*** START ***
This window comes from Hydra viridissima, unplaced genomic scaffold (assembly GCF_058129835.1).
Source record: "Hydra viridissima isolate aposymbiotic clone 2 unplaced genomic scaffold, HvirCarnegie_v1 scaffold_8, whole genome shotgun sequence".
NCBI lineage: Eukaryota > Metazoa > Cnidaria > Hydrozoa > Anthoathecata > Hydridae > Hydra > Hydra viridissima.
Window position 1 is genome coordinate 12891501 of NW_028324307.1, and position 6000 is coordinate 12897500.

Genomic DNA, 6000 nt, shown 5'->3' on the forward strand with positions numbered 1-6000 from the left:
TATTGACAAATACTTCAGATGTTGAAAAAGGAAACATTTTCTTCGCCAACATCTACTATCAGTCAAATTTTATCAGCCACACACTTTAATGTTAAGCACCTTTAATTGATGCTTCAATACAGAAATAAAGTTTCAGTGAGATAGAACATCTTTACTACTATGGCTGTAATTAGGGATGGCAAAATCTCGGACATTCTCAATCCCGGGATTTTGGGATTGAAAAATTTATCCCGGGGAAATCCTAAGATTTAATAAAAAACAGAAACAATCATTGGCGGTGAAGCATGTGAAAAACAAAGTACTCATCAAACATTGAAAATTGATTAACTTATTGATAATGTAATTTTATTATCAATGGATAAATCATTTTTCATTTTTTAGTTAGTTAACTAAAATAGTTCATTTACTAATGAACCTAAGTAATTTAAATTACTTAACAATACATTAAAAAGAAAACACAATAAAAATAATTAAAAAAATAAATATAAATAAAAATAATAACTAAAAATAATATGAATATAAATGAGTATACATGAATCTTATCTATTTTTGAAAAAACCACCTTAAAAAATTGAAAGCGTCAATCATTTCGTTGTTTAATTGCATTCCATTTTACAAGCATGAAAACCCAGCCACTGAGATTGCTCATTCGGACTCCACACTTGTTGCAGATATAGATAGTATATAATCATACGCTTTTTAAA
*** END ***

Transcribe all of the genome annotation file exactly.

This window comes from Hydra viridissima, unplaced genomic scaffold (assembly GCF_058129835.1).
Source record: "Hydra viridissima isolate aposymbiotic clone 2 unplaced genomic scaffold, HvirCarnegie_v1 scaffold_8, whole genome shotgun sequence".
NCBI lineage: Eukaryota > Metazoa > Cnidaria > Hydrozoa > Anthoathecata > Hydridae > Hydra > Hydra viridissima.
Window position 1 is genome coordinate 12891501 of NW_028324307.1, and position 6000 is coordinate 12897500.

Genomic DNA, 6000 nt, shown 5'->3' on the forward strand with positions numbered 1-6000 from the left:
TATTGACAAATACTTCAGATGTTGAAAAAGGAAACATTTTCTTCGCCAACATCTACTATCAGTCAAATTTTATCAGCCACACACTTTAATGTTAAGCACCTTTAATTGATGCTTCAATACAGAAATAAAGTTTCAGTGAGATAGAACATCTTTACTACTATGGCTGTAATTAGGGATGGCAAAATCTCGGACATTCTCAATCCCGGGATTTTGGGATTGAAAAATTTATCCCGGGGAAATCCTAAGATTTAATAAAAAACAGAAACAATCATTGGCGGTGAAGCATGTGAAAAACAAAGTACTCATCAAACATTGAAAATTGATTAACTTATTGATAATGTAATTTTATTATCAATGGATAAATCATTTTTCATTTTTTAGTTAGTTAACTAAAATAGTTCATTTACTAATGAACCTAAGTAATTTAAATTACTTAACAATACATTAAAAAGAAAACACAATAAAAATAATTAAAAAAATAAATATAAATAAAAATAATAACTAAAAATAATATGAATATAAATGAGTATACATGAATCTTATCTATTTTTGAAAAAACCACCTTAAAAAATTGAAAGCGTCAATCATTTCGTTGTTTAATTGCATTCCATTTTACAAGCATGAAAACCCAGCCACTGAGATTGCTCATTCGGACTCCACACTTGTTGCAGATATAGATAGTATATAATCATACGCTTTTTAAA